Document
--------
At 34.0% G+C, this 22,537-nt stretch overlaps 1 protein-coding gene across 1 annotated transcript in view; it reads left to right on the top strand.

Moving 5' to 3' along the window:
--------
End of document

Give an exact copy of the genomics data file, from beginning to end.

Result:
At 34.0% G+C, this 22,537-nt stretch overlaps 1 protein-coding gene across 1 annotated transcript in view; it reads left to right on the top strand.

Moving 5' to 3' along the window: